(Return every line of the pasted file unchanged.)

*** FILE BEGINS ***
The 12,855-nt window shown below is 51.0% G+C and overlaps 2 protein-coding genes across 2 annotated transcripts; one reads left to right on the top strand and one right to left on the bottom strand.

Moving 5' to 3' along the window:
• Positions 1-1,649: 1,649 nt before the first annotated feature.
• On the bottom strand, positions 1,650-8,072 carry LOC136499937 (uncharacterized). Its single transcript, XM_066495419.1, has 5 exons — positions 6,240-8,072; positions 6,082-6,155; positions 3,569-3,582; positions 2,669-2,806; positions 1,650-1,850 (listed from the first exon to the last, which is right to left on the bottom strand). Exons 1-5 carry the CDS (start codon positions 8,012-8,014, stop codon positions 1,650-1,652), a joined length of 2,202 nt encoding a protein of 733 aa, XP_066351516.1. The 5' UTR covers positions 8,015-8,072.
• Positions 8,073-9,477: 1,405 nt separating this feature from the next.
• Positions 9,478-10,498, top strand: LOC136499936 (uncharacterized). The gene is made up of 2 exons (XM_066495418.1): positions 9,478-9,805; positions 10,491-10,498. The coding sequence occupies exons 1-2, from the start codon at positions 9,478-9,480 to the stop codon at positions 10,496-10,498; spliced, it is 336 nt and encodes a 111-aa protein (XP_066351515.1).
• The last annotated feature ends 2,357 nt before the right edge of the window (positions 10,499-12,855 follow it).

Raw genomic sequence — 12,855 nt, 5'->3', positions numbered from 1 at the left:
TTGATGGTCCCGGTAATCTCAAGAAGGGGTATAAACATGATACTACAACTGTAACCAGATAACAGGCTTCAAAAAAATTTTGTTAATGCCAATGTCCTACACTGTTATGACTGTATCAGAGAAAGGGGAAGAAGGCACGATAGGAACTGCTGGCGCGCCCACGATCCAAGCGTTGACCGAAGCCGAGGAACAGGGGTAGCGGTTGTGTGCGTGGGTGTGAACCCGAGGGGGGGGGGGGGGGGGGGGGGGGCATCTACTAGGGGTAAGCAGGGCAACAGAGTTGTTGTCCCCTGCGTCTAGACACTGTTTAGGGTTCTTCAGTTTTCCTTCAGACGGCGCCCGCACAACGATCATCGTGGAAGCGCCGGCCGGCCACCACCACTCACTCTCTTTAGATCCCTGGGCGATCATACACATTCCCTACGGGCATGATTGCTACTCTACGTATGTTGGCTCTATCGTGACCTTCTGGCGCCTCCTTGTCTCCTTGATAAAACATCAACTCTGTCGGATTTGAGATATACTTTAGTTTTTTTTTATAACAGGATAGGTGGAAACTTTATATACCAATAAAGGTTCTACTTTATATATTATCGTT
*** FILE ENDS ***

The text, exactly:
The 12,855-nt window shown below is 51.0% G+C and overlaps 2 protein-coding genes across 2 annotated transcripts; one reads left to right on the top strand and one right to left on the bottom strand.

Moving 5' to 3' along the window:
• Positions 1-1,649: 1,649 nt before the first annotated feature.
• On the bottom strand, positions 1,650-8,072 carry LOC136499937 (uncharacterized). Its single transcript, XM_066495419.1, has 5 exons — positions 6,240-8,072; positions 6,082-6,155; positions 3,569-3,582; positions 2,669-2,806; positions 1,650-1,850 (listed from the first exon to the last, which is right to left on the bottom strand). Exons 1-5 carry the CDS (start codon positions 8,012-8,014, stop codon positions 1,650-1,652), a joined length of 2,202 nt encoding a protein of 733 aa, XP_066351516.1. The 5' UTR covers positions 8,015-8,072.
• Positions 8,073-9,477: 1,405 nt separating this feature from the next.
• Positions 9,478-10,498, top strand: LOC136499936 (uncharacterized). The gene is made up of 2 exons (XM_066495418.1): positions 9,478-9,805; positions 10,491-10,498. The coding sequence occupies exons 1-2, from the start codon at positions 9,478-9,480 to the stop codon at positions 10,496-10,498; spliced, it is 336 nt and encodes a 111-aa protein (XP_066351515.1).
• The last annotated feature ends 2,357 nt before the right edge of the window (positions 10,499-12,855 follow it).

Raw genomic sequence — 12,855 nt, 5'->3', positions numbered from 1 at the left:
TTGATGGTCCCGGTAATCTCAAGAAGGGGTATAAACATGATACTACAACTGTAACCAGATAACAGGCTTCAAAAAAATTTTGTTAATGCCAATGTCCTACACTGTTATGACTGTATCAGAGAAAGGGGAAGAAGGCACGATAGGAACTGCTGGCGCGCCCACGATCCAAGCGTTGACCGAAGCCGAGGAACAGGGGTAGCGGTTGTGTGCGTGGGTGTGAACCCGAGGGGGGGGGGGGGGGGGGGGGGGGCATCTACTAGGGGTAAGCAGGGCAACAGAGTTGTTGTCCCCTGCGTCTAGACACTGTTTAGGGTTCTTCAGTTTTCCTTCAGACGGCGCCCGCACAACGATCATCGTGGAAGCGCCGGCCGGCCACCACCACTCACTCTCTTTAGATCCCTGGGCGATCATACACATTCCCTACGGGCATGATTGCTACTCTACGTATGTTGGCTCTATCGTGACCTTCTGGCGCCTCCTTGTCTCCTTGATAAAACATCAACTCTGTCGGATTTGAGATATACTTTAGTTTTTTTTTATAACAGGATAGGTGGAAACTTTATATACCAATAAAGGTTCTACTTTATATATTATCGTT